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New Research Findings: How Many Glasses Wearers Want to Try CLs?

Brunette putting her contact lens in bathroom

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Insights into how best to serve & sell to CL patients.

May 15, 2024

The Contact Lens Institute (CLI) published an in-depth report on everyday actions that the eyecare community can take to draw interest from potential and former contact lens wearers.

Based on research with more than 1,000 vision-corrected adults segmented by glasses-only wearers, new contact lens wearers, and contact lens dropouts, “Beyond Vision: Behaviors to Attract New & Returning Contact Lens Wearers” is the latest offering from CLI’s See Tomorrow initiative, which is designed to help practices thrive using exclusive consumer data and insights.

The 26-page document includes multiple infographics depicting high-value takeaways, which CLI notes are ideal for staff training. Another 19 quick-take columns and bulleted checklists offer practical implementation tips, all of which were contributed by 2024 CLI Visionaries.

“With 47.8 percent of glasses wearers indicating a high interest in trying contact lenses, and lapsed contact lens wearers signaling what would motivate them to resume use, the tremendous untapped potential for the category is unmistakable,” said Stan Rogaski, CLI’s executive director.

“Our research found specific areas of consumer excitement, concern and ‘misperception’ that eyecare practices can leverage to aid more efficient and effective contact lens conversations among likely candidates. Better yet, these aspects can be reinforced easily and quickly across the entire patient experience, from appointment scheduling to the exam to follow-up, by every member of the practice team.”

Highlights explored within the “Beyond Vision” report include:

• Sources of contact lens influence, led by optometrists and ophthalmologists (66 percent of
glasses wearers / 46 percent of new contact lens wearers), opticians (44 percent of glasses wearers /26 percent of new contact lens wearers), and friends and family (40 percent of glasses wearers, 31 percent of new contact lens wearers).

• A ranking of 25 factors that would aid potential wearers’ consideration of contacts, with an
eye doctor explaining why contacts can benefit a patient placing first (66 percent). Other aspects that practice teams may take for granted were also evident, such as understanding
insertion and removal (52 percent), taking trial lenses home (51 percent), and knowing about the range of price and performance options (47 percent).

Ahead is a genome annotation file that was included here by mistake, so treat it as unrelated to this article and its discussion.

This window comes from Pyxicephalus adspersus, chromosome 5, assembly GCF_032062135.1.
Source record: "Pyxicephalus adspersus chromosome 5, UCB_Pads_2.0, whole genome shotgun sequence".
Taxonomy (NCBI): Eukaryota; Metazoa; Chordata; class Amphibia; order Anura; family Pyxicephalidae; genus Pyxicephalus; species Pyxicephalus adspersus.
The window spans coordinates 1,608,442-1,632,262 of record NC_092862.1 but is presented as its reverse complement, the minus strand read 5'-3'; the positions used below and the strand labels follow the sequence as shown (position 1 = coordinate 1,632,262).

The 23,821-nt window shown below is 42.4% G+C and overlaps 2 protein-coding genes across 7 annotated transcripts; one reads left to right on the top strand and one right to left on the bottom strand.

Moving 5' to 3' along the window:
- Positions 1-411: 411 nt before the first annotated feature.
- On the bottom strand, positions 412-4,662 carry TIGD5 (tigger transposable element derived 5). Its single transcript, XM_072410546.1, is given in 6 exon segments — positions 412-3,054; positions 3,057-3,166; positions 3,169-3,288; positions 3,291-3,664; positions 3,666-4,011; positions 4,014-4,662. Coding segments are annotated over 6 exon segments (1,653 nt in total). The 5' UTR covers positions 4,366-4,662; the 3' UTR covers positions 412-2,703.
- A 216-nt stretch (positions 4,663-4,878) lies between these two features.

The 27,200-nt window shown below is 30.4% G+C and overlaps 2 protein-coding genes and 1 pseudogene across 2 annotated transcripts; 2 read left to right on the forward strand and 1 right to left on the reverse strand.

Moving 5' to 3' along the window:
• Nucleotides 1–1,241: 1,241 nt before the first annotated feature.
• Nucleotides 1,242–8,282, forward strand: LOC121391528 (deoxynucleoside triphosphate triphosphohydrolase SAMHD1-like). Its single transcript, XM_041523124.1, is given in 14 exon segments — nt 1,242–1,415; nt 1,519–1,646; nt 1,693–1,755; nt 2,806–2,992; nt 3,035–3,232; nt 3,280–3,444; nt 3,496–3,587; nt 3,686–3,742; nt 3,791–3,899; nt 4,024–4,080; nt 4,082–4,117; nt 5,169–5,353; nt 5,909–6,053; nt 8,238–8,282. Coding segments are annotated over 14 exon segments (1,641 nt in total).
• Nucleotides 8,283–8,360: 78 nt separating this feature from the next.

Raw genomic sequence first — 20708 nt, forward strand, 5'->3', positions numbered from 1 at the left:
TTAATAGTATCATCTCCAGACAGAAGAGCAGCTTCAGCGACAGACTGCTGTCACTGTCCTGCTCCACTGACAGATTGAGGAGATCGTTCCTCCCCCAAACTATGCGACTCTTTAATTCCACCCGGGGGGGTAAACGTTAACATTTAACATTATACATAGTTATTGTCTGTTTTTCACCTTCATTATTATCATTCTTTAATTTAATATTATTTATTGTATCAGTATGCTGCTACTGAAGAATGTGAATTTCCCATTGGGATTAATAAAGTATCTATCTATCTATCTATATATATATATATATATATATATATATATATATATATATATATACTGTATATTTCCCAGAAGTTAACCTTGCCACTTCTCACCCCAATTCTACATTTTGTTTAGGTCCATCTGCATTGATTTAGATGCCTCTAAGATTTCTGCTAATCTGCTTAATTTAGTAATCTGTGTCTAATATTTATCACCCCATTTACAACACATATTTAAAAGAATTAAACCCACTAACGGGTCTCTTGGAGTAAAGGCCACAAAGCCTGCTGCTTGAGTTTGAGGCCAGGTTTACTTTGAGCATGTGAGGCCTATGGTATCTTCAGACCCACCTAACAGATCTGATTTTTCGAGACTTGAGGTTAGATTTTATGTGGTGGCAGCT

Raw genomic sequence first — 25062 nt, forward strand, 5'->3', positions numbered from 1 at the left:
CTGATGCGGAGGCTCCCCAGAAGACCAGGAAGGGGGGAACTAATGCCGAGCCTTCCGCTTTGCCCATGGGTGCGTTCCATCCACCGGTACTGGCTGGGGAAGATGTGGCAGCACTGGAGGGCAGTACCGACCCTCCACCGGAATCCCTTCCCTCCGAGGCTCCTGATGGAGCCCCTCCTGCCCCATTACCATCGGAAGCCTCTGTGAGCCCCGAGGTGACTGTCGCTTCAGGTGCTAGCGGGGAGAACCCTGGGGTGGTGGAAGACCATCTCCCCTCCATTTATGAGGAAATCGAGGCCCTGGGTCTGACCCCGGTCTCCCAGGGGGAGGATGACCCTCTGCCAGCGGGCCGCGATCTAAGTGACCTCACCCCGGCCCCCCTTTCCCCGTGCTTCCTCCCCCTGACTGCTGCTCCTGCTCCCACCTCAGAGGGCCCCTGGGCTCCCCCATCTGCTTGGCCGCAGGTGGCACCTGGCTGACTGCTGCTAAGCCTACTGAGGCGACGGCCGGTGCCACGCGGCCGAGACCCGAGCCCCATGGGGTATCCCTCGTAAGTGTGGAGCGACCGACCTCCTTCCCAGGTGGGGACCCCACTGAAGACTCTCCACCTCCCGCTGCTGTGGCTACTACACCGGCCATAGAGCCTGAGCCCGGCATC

• Primary motivators for initial contact lens trial among new wearers, who called out freedom
from glasses (44 percent), personal appearance (42 percent), and ease of use (39 percent) as the most significant.

• A review of which contact lens advancements spark the most excitement, with toric
designs (46 percent) and UV protection (43 percent) cited most by potential wearers, and contacts for digital device use and UV protection tied for the highest spot (64 percent) by new contact lens wearers.

• Practice behaviors that detract from contact lens trial, including a lack of exam staff raising
the subject, not alerting patients they were candidates, and not providing contact lens
information—all cited by about 20 percent of glasses-only respondents.

• Additional non-behavioral issues that dissuade trial, including fear factors such as patients
not wanting to touch their eye (44 percent) and infection concerns (25 percent); affordability (30 percent); and “misperceptions” that having dry eye (27 percent) and astigmatism (17 percent) prevent contact lens wear—most of which can be addressed through communication.

• Ratings from former contact lens wearers of what would motivate them to return, split by
those who dropped out within the past two years compared to longer-term dropouts.
Among more recent dropouts, awareness of new advances (55 percent), a renewed
conversation with their eye doctor about contact lens benefits (50 percent), dual/part-time wear alongside glasses (50 percent), and the availability of trial lenses (50 percent) were at the top.

• Those who abandoned wear longer ago placed the most weight on being made aware of contact lenses for a specific eye condition (85 percent), of new advances and technologies (74 percent), price and performance options (72 percent) and access to trial lenses (66 percent).

• The additive value of having contact lens advocates throughout the practice, as up to 30 percent of glasses-only wearers reported that such enthusiasm would influence their decision to try contacts. When it comes to discussing the benefits of contact lenses, the research
outcomes emphasized the importance of doctors personally having that conversation,
versus fully delegating information sharing to their teams.

• For glasses wearers, the recommendation from the optometrist or ophthalmologist matters to 66 percent of them, compared to 22 percent for eye exam staff and 8 percent for eyewear display staff.

>>The report is available for download or online reading at>>

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